[LAD] Converting single-cycle wave to harmonic spectrum

Fons Adriaensen fons at linuxaudio.org
Mon May 10 15:51:38 CEST 2021

On Mon, May 10, 2021 at 03:17:12PM +0200, Jeanette C. wrote:

> There are numerous audiofiles around containing one single cycle wave to
> be used with multiple wavetable synthesizers, both in hard and software.
> I can only assume that these are matched to the number of samples they
> contain. Some of them CERTAINLY proclaimed this fact,

OK. In that case the actual frequency will be R / N where R is the sample
rate and N the length in samples. This is very probably not exactly an
musical pitch in the equally tempered scale, but that doesn't matter
since the wavetable synth will have to resample it anyway.

So in this case, all you need is an FFT with a size equal to the lenght
of your single cycle sample. There is no faster method.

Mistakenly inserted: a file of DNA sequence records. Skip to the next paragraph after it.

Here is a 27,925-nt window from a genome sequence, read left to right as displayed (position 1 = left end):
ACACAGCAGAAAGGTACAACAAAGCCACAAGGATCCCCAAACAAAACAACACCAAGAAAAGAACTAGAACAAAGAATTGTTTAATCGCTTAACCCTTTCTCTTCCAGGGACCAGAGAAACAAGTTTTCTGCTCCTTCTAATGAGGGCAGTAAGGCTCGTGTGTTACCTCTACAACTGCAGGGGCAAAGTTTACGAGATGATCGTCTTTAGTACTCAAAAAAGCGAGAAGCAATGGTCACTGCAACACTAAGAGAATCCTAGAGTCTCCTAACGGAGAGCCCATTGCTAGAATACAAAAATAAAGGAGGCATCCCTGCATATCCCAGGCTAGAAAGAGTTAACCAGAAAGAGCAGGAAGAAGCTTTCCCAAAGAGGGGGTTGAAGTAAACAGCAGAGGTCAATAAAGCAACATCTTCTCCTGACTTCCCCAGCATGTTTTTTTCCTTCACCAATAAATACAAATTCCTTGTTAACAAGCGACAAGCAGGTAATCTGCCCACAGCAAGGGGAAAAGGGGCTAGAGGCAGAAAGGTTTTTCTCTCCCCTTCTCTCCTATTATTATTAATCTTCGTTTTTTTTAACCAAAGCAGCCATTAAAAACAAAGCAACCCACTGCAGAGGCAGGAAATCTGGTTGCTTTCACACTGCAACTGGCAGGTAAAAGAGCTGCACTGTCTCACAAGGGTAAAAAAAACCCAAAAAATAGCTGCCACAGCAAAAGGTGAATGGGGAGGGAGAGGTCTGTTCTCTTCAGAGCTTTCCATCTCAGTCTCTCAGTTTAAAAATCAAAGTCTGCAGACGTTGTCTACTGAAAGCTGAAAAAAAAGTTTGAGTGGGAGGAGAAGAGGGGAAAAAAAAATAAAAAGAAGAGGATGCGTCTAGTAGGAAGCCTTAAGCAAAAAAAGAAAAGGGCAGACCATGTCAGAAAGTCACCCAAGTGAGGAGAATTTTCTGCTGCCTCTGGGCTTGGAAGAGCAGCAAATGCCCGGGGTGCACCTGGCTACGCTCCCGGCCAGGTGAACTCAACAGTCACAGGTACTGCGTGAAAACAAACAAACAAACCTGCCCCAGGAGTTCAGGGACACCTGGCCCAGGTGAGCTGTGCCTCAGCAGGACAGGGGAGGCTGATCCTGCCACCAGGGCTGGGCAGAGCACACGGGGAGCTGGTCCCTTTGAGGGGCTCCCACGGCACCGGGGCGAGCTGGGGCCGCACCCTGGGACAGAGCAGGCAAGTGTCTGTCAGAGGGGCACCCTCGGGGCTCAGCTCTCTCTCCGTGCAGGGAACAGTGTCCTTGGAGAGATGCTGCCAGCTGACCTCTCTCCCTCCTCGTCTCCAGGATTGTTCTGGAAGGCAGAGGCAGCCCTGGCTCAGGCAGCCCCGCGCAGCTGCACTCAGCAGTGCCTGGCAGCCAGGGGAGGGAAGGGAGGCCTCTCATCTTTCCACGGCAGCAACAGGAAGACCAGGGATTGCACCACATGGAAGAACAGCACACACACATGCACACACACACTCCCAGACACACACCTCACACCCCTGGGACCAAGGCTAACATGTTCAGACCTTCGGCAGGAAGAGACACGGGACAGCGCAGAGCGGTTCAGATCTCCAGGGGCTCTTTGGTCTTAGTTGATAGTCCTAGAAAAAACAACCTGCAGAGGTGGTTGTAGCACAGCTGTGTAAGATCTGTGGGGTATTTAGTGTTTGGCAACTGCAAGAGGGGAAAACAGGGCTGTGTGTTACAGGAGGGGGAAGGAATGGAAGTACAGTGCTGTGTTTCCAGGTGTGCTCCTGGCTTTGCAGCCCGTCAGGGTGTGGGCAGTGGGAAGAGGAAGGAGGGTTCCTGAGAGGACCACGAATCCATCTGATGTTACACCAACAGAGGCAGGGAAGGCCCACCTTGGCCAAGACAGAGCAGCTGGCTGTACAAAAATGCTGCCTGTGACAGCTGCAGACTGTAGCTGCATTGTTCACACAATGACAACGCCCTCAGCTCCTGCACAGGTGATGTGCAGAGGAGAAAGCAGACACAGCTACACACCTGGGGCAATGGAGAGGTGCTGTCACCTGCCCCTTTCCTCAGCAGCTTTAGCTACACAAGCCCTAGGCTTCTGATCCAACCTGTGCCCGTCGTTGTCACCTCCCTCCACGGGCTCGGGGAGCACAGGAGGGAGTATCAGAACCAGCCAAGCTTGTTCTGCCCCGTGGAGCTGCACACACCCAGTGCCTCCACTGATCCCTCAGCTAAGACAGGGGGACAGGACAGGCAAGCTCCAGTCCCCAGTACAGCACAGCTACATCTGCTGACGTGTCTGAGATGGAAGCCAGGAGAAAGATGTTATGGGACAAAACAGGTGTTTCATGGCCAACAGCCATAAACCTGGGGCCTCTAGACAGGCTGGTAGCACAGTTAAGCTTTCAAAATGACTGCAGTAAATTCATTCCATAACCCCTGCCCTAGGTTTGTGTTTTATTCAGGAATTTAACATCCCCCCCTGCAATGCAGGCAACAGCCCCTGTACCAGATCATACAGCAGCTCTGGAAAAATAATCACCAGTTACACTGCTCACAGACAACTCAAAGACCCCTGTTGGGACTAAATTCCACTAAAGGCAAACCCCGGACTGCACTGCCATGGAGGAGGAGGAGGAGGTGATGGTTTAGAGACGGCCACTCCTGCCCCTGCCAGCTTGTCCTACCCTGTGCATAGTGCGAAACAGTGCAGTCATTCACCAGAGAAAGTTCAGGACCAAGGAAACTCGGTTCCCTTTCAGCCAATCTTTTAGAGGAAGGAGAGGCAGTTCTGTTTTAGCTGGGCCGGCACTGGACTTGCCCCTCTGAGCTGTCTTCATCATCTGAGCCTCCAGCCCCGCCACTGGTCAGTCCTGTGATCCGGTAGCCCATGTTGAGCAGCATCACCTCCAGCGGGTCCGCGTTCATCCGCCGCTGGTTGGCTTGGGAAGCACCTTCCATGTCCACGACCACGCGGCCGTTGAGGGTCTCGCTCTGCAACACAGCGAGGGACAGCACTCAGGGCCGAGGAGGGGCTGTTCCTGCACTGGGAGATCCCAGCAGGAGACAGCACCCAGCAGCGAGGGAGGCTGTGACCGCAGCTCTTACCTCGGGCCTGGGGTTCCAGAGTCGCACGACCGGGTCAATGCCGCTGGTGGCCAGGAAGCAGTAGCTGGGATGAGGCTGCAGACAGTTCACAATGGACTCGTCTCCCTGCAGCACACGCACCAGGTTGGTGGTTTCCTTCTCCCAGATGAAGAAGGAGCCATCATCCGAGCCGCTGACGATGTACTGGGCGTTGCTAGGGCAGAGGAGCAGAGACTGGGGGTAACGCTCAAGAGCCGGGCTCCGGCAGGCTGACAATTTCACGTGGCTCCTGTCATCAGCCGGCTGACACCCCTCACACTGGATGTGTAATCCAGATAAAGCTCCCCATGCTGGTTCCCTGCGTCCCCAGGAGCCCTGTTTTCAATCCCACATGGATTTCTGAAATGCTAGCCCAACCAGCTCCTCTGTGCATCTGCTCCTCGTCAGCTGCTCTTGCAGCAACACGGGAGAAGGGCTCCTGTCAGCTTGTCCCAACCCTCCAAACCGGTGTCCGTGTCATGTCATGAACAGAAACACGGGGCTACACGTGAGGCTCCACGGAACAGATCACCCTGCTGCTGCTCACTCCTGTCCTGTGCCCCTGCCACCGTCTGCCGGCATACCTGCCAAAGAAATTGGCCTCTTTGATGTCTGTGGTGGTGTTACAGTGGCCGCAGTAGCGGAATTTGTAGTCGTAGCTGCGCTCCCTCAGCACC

I just checked, FFTW3 can do any size.

Normally you'd just use the real-to-complex fft. For prime lengths, this
may become slower than normal (N^2 complexity instead of N log N). If this
matters (it probably won't), you could use the complex-to-complex fft with
the imaginary part set to zero, this will be faster (always N log N).

In all cases, the N / 2 + 1 first elements of the output will correspond
to the harmonics, so you just the square root of the power of each.



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